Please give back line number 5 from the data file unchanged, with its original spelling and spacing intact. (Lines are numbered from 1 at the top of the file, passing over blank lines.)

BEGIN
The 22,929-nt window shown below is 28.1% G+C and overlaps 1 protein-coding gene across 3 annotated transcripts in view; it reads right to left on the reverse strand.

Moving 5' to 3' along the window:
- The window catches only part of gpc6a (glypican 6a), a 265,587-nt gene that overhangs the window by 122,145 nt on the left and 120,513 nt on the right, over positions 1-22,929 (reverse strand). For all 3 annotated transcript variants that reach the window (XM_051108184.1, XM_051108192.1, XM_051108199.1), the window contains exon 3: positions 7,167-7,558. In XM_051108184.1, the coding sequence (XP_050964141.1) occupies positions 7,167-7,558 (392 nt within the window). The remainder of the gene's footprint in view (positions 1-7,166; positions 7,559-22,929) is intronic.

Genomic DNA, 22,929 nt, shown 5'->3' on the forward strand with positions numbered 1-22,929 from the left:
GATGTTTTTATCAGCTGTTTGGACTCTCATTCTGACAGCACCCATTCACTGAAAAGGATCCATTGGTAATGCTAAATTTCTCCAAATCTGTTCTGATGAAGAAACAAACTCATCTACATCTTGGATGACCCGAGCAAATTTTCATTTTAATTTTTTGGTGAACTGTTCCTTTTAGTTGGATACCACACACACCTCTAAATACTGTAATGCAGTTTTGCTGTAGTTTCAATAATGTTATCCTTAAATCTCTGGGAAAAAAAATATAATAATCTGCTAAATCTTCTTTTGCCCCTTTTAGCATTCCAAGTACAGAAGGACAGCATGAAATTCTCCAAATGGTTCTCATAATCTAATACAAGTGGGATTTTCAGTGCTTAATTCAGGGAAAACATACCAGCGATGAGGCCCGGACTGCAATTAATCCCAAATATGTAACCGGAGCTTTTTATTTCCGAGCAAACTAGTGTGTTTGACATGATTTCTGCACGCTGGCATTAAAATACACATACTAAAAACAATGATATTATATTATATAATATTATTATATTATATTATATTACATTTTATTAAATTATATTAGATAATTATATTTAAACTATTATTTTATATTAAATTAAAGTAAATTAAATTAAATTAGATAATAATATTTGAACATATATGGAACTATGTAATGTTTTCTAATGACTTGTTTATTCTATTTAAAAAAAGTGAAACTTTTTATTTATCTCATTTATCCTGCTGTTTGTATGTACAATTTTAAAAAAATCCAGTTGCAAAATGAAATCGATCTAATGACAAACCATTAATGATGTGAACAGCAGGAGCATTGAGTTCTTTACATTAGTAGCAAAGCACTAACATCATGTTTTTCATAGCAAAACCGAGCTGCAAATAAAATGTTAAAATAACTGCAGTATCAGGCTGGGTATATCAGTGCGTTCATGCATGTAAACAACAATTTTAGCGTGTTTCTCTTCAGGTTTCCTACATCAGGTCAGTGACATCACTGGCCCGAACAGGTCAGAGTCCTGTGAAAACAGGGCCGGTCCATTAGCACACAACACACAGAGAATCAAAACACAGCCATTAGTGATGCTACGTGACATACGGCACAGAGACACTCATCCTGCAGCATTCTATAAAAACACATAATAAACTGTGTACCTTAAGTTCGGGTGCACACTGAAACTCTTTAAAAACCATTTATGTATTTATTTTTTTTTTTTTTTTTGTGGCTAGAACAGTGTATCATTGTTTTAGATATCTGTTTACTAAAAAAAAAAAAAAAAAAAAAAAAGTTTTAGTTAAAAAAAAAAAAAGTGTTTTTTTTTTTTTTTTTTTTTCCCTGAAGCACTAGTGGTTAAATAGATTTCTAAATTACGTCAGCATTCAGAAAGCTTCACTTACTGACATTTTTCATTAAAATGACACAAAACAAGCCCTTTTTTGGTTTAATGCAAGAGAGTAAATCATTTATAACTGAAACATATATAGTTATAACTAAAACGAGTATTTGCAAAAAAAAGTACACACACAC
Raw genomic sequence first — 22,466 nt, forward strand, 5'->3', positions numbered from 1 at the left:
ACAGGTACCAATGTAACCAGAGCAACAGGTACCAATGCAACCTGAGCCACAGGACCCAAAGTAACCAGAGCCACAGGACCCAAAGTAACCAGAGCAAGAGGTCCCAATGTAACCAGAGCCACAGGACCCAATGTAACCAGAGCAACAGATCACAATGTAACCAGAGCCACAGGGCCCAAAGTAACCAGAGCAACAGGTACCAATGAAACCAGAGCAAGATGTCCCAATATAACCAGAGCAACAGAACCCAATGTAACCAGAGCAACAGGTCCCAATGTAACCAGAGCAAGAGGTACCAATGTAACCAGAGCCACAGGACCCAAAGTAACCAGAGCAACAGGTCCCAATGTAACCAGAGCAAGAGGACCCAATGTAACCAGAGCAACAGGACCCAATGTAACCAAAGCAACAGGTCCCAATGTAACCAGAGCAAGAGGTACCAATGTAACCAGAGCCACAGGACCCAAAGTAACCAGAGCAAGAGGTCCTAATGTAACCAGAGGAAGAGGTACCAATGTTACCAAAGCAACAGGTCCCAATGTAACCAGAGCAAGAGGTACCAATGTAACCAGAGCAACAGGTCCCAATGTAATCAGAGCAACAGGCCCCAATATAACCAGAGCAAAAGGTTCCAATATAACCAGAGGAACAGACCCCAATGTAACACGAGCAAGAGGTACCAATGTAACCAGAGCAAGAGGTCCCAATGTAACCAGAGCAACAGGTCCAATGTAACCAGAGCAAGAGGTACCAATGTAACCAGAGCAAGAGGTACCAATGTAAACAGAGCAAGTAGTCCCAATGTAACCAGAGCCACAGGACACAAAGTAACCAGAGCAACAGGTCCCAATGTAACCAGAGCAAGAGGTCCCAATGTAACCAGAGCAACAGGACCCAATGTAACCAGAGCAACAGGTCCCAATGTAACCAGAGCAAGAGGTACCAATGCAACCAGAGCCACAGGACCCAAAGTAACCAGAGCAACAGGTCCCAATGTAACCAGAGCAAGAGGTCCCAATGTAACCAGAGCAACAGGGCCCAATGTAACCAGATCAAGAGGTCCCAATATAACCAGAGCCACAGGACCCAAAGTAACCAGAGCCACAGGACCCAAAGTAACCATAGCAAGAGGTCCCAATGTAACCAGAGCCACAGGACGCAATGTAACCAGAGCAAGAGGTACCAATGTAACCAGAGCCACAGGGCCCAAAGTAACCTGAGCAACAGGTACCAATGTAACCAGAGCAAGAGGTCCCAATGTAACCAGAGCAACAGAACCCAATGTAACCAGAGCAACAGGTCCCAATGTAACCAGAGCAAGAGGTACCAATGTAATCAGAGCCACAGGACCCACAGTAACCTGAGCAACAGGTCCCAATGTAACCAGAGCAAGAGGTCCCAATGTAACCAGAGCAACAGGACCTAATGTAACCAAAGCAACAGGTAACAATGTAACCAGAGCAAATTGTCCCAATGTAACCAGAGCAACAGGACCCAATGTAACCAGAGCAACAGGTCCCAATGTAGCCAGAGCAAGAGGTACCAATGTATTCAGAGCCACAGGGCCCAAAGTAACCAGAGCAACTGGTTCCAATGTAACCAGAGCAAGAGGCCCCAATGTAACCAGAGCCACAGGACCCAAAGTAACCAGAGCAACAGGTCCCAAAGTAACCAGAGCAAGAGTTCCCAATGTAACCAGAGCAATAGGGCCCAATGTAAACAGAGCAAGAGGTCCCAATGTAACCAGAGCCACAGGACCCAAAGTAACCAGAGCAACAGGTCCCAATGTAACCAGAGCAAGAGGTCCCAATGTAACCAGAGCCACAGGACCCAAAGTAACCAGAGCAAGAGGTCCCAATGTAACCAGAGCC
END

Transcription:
GATGTTTTTATCAGCTGTTTGGACTCTCATTCTGACAGCACCCATTCACTGAAAAGGATCCATTGGTAATGCTAAATTTCTCCAAATCTGTTCTGATGAAGAAACAAACTCATCTACATCTTGGATGACCCGAGCAAATTTTCATTTTAATTTTTTGGTGAACTGTTCCTTTTAGTTGGATACCACACACACCTCTAAATACTGTAATGCAGTTTTGCTGTAGTTTCAATAATGTTATCCTTAAATCTCTGGGAAAAAAAATATAATAATCTGCTAAATCTTCTTTTGCCCCTTTTAGCATTCCAAGTACAGAAGGACAGCATGAAATTCTCCAAATGGTTCTCATAATCTAATACAAGTGGGATTTTCAGTGCTTAATTCAGGGAAAACATACCAGCGATGAGGCCCGGACTGCAATTAATCCCAAATATGTAACCGGAGCTTTTTATTTCCGAGCAAACTAGTGTGTTTGACATGATTTCTGCACGCTGGCATTAAAATACACATACTAAAAACAATGATATTATATTATATAATATTATTATATTATATTATATTACATTTTATTAAATTATATTAGATAATTATATTTAAACTATTATTTTATATTAAATTAAAGTAAATTAAATTAAATTAGATAATAATATTTGAACATATATGGAACTATGTAATGTTTTCTAATGACTTGTTTATTCTATTTAAAAAAAGTGAAACTTTTTATTTATCTCATTTATCCTGCTGTTTGTATGTACAATTTTAAAAAAATCCAGTTGCAAAATGAAATCGATCTAATGACAAACCATTAATGATGTGAACAGCAGGAGCATTGAGTTCTTTACATTAGTAGCAAAGCACTAACATCATGTTTTTCATAGCAAAACCGAGCTGCAAATAAAATGTTAAAATAACTGCAGTATCAGGCTGGGTATATCAGTGCGTTCATGCATGTAAACAACAATTTTAGCGTGTTTCTCTTCAGGTTTCCTACATCAGGTCAGTGACATCACTGGCCCGAACAGGTCAGAGTCCTGTGAAAACAGGGCCGGTCCATTAGCACACAACACACAGAGAATCAAAACACAGCCATTAGTGATGCTACGTGACATACGGCACAGAGACACTCATCCTGCAGCATTCTATAAAAACACATAATAAACTGTGTACCTTAAGTTCGGGTGCACACTGAAACTCTTTAAAAACCATTTATGTATTTATTTTTTTTTTTTTTTTTGTGGCTAGAACAGTGTATCATTGTTTTAGATATCTGTTTACTAAAAAAAAAAAAAAAAAAAAAAAAGTTTTAGTTAAAAAAAAAAAAAGTGTTTTTTTTTTTTTTTTTTTTTCCCTGAAGCACTAGTGGTTAAATAGATTTCTAAATTACGTCAGCATTCAGAAAGCTTCACTTACTGACATTTTTCATTAAAATGACACAAAACAAGCCCTTTTTTGGTTTAATGCAAGAGAGTAAATCATTTATAACTGAAACATATATAGTTATAACTAAAACGAGTATTTGCAAAAAAAAGTACACACACAC